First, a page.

Neuroscience, Neuroplasticity, Neurolinguistic Programming, News

The Power of Books

by Victoria Brewster, MSW

I am an avid reader and at any one point in time am reading between 2-3 books depending on my mood and where I am when reading, at home, at work on break, at a medical appointment, etc. Books are a wonderful way to learn about and inform oneself of a topic.

Currently, I am reading ‘The Woman Who Changed her Brain’ by Barbara Arrowsmith-Young who happens to be a fellow Canadian. I find neuroscience fascinating and enjoy reading books that discuss the fluidity of the brain. Neuroplasticity is how flexible the brain is. Not long ago it was thought the brain was static and hard-wired. This has now been proven to be untrue.

Barbara Arrowsmith-Young is a woman that has many learning difficulties, disorders or challenges. She struggled through both primary and secondary school and only in college came across information on neuroscience. She happened to read a book that was written by a Russian man who worked with and knew a soldier, Comrade Zazetsky who was injured in World War II and suffered from injuries to his brain from a bullet wound.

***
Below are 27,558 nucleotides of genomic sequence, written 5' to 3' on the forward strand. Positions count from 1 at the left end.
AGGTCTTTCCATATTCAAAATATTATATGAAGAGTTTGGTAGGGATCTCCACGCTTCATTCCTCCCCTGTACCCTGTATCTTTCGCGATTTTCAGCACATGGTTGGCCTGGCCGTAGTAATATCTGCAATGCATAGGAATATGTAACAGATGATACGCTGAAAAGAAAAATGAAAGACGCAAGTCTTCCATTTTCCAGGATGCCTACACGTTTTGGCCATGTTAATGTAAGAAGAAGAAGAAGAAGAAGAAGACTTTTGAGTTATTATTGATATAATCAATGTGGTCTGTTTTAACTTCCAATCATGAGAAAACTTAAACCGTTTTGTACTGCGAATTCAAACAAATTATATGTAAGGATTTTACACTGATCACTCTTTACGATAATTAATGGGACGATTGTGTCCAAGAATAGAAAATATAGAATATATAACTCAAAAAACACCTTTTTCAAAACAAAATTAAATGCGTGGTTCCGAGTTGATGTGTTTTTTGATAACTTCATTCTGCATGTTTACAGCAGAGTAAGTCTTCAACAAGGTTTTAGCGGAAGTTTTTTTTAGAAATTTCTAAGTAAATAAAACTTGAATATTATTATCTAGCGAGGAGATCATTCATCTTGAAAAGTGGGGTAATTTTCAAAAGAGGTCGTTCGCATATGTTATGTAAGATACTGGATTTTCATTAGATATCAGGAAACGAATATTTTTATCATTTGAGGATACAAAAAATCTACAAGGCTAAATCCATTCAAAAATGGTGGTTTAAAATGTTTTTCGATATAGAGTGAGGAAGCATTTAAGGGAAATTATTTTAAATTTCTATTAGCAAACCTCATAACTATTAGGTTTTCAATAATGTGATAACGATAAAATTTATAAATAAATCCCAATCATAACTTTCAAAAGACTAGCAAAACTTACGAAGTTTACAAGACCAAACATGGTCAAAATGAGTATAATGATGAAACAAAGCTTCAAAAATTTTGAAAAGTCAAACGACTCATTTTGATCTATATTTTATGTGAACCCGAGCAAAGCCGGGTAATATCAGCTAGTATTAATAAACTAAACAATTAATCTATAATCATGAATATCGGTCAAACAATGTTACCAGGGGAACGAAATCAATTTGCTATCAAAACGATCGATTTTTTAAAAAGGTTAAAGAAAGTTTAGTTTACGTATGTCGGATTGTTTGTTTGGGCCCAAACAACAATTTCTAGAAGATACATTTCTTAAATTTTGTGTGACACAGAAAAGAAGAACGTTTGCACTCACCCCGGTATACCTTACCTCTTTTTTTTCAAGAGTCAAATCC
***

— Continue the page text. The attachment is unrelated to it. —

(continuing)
This soldier kept a diary trying to make sense of his injuries. He knew something was wrong, but did not have the comprehension to understand what was wrong, but described living in a fog. The psychologist who works with him is Aleksandr Luria from Moscow who happens to work in an army hospital in the former Russia.

Arrowsmith-Young could relate to Zazetsky as she describes often feeling the same way! She reads the Zazetsky diary and the research that Luria wrote up.

Neuroscience is proving that engaging in certain mental tasks can change the structure of the brain! This is wonderful news for those with learning disabilities, sufferers of strokes, Traumatic Brain Injury, other head trauma, those born with developmental challenges, Autism, Asperger’s, those with cognitive deficits like Mild Cognitive Impairment or Dementia.

‘The Brain that Changes Itself’ by Norman Doidge, also a Canadian, is worth a read too.

Both books show the history of neuroscience, but present it in an easily readable way.

*http://www.arrowsmithschool.org/arrowsmithprogram-background/pdf/building_a_better_brain.pdf
*http://www.webmd.com/brain/autism/mental-health-aspergers-syndrome
*http://www.mayoclinic.com/health/mild-cognitive-impairment/DS00553
*http://www.alzheimer.ca/en/About-dementia/Dementias/What-is-dementia/Facts-about-dementia?gclid=CLnat4_Yn7QCFVCd4AodISQAaA

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